I’ve spent the last several days struggling with various news reports that exposed and subsequently analyzed the decision of some male Marines to share private and explicit photos of their female colleagues. This is not only outrageous, but it’s a national embarrassment.
Our Marines deserve better. Our women in the military deserve better. And our national security unfortunately took a big hit when this issue made headlines. But is this news or merely a revelation? In a follow-up story by the New York Times, a male Marine was willing to go on the record to say that we shouldn’t be surprised.
No one is a greater believer in the power of command climate than I, so in addition to the obvious impact a high-profile incident like this has on recruitment and readiness, I’m concerned about whether our troops have the leadership they need at this critical time. Do they have Commanders and a Commander-in-Chief that tolerate language that objectifies women soldiers, sailors and Marines? Or do their leaders promote a culture that ensures everyone wearing the same uniform gets the same respect?
Command climate is key, because while the military has bad actors no different than elsewhere in society, we maintain order in part because troops avoid behavior they feel will get punished. So every Commander or command-group NCO that’s stood silent when the phrases like “barracks whore” were used in conversation should be reflecting this week on how well they’ve served the women who are counting on them for leadership.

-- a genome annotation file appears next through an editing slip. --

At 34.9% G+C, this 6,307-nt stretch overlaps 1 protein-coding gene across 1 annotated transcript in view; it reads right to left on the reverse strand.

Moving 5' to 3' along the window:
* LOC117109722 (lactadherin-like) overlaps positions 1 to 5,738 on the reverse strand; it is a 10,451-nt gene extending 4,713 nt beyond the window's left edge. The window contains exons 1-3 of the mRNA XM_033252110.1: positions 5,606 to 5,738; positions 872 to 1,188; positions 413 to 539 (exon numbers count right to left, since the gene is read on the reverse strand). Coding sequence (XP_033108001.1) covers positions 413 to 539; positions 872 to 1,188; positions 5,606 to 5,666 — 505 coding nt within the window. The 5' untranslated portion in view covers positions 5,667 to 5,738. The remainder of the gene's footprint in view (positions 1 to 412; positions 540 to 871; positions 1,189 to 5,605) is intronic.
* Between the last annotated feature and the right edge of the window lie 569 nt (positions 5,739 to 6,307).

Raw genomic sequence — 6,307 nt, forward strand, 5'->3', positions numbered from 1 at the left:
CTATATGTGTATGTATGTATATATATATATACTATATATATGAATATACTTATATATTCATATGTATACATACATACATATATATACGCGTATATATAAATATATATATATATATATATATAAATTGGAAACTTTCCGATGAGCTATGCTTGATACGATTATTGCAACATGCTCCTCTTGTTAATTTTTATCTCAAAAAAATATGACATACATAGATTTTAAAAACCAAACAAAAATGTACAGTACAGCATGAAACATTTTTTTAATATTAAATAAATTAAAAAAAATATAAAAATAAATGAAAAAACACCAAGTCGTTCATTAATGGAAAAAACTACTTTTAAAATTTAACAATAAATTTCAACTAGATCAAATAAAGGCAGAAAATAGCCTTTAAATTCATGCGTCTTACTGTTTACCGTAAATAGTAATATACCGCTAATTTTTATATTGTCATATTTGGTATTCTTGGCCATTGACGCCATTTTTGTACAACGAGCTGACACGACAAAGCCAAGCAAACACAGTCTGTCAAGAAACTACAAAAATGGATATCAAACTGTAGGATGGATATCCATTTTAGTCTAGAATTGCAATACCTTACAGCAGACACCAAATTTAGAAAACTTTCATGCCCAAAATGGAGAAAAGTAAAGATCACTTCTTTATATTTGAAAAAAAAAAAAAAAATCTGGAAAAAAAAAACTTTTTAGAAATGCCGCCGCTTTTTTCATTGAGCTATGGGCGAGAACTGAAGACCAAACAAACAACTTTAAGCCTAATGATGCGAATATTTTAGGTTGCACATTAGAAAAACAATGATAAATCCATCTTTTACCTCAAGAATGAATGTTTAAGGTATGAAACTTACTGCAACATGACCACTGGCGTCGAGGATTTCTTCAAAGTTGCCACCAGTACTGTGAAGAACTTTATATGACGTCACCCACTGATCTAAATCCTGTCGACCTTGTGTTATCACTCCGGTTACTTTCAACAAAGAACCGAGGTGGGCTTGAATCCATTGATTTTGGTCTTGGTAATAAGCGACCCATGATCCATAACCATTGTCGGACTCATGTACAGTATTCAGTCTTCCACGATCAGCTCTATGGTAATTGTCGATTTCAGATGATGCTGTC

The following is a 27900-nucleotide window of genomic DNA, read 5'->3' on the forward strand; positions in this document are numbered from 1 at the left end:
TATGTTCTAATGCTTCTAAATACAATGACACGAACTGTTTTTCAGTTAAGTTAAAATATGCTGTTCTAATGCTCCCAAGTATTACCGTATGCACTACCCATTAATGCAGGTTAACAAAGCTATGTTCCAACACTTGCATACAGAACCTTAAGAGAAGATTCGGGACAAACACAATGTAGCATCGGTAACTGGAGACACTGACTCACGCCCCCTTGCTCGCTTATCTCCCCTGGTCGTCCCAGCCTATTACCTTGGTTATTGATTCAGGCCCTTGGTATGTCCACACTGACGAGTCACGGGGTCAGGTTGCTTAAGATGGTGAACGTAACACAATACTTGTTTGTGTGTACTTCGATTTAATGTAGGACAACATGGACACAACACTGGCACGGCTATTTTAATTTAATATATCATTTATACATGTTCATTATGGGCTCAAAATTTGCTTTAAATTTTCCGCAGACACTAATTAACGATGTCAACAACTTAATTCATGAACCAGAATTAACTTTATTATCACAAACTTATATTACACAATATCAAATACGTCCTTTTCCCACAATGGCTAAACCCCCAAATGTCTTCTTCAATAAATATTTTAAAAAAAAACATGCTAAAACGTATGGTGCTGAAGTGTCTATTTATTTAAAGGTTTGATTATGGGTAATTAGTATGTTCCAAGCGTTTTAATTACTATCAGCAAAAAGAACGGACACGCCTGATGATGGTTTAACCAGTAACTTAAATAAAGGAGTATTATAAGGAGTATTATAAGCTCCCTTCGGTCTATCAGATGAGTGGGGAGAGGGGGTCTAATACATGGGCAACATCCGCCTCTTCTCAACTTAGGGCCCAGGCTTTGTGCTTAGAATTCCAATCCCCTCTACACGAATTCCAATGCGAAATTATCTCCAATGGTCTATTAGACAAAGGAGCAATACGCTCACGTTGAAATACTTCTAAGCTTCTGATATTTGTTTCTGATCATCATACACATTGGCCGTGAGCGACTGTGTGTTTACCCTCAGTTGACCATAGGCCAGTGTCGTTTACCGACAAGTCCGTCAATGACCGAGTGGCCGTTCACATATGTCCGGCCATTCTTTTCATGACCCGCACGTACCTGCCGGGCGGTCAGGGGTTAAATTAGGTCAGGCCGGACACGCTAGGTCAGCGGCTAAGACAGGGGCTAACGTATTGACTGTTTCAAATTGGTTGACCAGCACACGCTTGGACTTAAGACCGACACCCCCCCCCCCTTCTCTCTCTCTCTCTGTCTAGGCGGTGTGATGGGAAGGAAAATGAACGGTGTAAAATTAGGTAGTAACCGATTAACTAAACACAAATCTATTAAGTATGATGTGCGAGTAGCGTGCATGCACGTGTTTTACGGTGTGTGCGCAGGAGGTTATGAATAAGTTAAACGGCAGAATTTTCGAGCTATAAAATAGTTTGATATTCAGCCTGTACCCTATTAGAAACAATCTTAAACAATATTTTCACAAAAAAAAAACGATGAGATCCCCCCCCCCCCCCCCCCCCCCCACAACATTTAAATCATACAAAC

IAVA has proudly been a leader for equality and justice for women veterans and those still in the military. Our advocacy work and research aims to shed light on the issues facing women servicemembers and veterans, including removing the stigma associated with military sexual assault and trauma. We persistently put pressure on the President, Congress and all elected leaders to fully recognize and improve services for women veterans. And we’re fighting for the kind of lasting culture change at the VA and Pentagon that has to start at the top.
We also have a best-in-class veteran support system that is attuned to the unique needs of women and other populations that are disproportionate in the Post-9/11 generation. If you are a veteran in need help, please reach out to our Rapid Response Referral Program (RRRP) team at 855-91-RAPID or firstname.lastname@example.org.
We’ve got your back.